Gut feeling is a better guide for financial traders: Univ of Cambridge
Financial traders are better at reading their ‘gut feelings’ than the general population – and the better they are at this ability, the more successful they are as traders, according to new research led by the University of Cambridge.business Updated: Sep 20, 2016 15:09 IST
Financial traders are better at reading their ‘gut feelings’ than the general population – and the better they are at this , the more successful they are as traders, according to new research led by the University of Cambridge.
‘Gut feelings’ – known technically as interoceptive sensations – are sensations that carry information to the brain from many tissues of the body, including the heart and lungs, as well as the gut.
The study by researchers from Cambridge, Sussex and the Queensland University of technology, Australia has been published in the journal ‘Scientific Reports’.
Traders and investors in the financial markets frequently talk of the importance of gut feelings for selecting profitable trades. The study compared the interoceptive abilities of financial traders against those of non-trader control subjects.
The researchers recruited male traders from a hedge fund engaged in high frequency trading, which involves buying and selling futures contracts for only a short period of time – seconds or minutes, a few hours at the most.
The study took place during a particularly volatile period: the Eurozone crisis. Each trader was given a score which, essentially, measured the percentage of right answers, and these scores were compared against data from 48 students at the University of Sussex.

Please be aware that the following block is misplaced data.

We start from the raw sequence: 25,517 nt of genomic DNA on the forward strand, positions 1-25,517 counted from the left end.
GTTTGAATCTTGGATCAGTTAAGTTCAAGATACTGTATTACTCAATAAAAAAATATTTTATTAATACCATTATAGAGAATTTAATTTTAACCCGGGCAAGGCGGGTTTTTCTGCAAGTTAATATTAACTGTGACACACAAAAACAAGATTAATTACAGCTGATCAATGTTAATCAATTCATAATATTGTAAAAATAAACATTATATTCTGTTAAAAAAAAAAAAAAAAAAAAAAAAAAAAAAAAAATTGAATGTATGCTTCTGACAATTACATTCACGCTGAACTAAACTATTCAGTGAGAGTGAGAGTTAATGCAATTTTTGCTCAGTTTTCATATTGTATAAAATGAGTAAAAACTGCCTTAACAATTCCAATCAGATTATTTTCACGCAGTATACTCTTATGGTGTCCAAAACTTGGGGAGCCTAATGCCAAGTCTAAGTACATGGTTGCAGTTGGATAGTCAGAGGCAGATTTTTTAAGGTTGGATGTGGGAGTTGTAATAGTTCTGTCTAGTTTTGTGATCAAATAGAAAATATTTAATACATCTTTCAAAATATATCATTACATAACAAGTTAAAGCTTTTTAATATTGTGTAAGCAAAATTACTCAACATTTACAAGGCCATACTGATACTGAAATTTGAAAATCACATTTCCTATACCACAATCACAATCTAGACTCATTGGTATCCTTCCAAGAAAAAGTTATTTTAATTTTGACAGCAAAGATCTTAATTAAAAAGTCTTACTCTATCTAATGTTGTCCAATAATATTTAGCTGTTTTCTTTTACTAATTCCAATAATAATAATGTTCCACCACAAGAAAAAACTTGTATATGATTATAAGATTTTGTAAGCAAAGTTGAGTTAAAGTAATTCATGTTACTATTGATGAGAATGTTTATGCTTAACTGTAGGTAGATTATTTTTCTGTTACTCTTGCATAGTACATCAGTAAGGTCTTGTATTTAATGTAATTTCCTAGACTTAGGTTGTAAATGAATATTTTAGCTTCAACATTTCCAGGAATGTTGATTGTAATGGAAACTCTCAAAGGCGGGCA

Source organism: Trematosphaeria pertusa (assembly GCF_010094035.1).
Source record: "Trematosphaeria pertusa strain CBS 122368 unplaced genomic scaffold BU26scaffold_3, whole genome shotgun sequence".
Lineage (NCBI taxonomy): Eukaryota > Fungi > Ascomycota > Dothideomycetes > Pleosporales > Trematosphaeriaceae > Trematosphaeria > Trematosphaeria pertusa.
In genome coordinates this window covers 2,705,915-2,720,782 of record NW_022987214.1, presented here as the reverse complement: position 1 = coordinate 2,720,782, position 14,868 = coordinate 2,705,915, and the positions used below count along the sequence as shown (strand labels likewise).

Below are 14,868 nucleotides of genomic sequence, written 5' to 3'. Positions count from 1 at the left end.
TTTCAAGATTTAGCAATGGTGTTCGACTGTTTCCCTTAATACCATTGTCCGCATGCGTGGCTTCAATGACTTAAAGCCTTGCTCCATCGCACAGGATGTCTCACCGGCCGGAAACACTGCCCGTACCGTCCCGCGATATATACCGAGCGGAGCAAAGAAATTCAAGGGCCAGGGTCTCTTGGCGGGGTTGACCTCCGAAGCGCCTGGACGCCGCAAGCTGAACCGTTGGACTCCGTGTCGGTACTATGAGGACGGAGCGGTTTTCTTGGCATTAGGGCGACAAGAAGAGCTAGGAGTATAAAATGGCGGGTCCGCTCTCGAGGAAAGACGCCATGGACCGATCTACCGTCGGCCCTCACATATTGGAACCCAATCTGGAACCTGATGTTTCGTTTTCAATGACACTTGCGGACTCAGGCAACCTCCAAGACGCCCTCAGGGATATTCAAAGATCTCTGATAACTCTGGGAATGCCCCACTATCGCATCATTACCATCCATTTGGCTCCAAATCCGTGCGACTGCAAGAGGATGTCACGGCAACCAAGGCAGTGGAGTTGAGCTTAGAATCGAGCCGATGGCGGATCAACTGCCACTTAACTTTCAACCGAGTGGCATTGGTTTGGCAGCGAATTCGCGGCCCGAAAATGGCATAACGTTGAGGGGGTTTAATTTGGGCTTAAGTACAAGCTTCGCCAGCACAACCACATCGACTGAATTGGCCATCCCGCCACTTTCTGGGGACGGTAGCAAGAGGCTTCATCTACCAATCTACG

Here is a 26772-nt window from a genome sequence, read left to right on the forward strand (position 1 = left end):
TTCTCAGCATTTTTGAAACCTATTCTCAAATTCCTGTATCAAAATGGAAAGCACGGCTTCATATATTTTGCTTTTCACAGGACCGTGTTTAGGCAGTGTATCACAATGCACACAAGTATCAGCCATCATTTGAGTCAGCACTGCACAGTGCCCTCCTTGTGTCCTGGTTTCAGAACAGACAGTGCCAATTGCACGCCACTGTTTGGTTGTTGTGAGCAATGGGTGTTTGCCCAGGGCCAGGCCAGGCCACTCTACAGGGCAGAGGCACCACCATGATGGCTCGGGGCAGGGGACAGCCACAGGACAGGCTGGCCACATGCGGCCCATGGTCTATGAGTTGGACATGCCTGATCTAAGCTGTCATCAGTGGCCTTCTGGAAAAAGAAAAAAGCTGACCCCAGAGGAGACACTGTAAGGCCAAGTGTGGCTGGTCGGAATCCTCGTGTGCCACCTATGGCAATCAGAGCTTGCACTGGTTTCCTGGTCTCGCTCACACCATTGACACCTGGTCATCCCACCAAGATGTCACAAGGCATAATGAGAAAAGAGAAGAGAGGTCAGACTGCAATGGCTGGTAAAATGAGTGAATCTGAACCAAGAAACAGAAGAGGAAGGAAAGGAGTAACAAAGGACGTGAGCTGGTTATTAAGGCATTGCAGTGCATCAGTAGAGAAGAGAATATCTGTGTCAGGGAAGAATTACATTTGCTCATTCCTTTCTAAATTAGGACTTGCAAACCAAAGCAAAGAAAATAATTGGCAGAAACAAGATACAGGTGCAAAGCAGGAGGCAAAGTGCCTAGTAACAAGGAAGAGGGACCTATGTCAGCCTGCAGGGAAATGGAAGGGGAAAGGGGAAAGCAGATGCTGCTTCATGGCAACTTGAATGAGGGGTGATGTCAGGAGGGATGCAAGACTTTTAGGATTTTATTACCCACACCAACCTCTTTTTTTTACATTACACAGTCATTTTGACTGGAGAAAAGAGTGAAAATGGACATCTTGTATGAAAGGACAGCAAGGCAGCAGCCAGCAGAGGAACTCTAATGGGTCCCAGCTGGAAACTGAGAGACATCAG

The researchers found that traders performed significantly better at the heart rate detection tasks compared to the controls: the mean score for traders was 78.2, compared to 66.9 for the controls. Even within the group of traders, those who were better at the heart rate detection tasks also performed better at trading, generating greater profits.
Strikingly, an individual’s interoceptive ability could be used to predict whether they would survive in the financial markets. The researchers plotted heartbeat detection scores against years of experience in the financial markets and found that a trader’s heartbeat counting score predicted the number of years he had survived as a trader.
“Traders in the financial world often speak of the importance of gut feelings for choosing profitable trades – they select from a range of possible trades the one that just ‘feels right’,” said John Coates of the University of Cambridge, who also used to run a trading desk on Wall Street.
“Our findings suggest they’re right – they manage to read real and valuable physiological trading signals, even if they are unaware they are doing so.”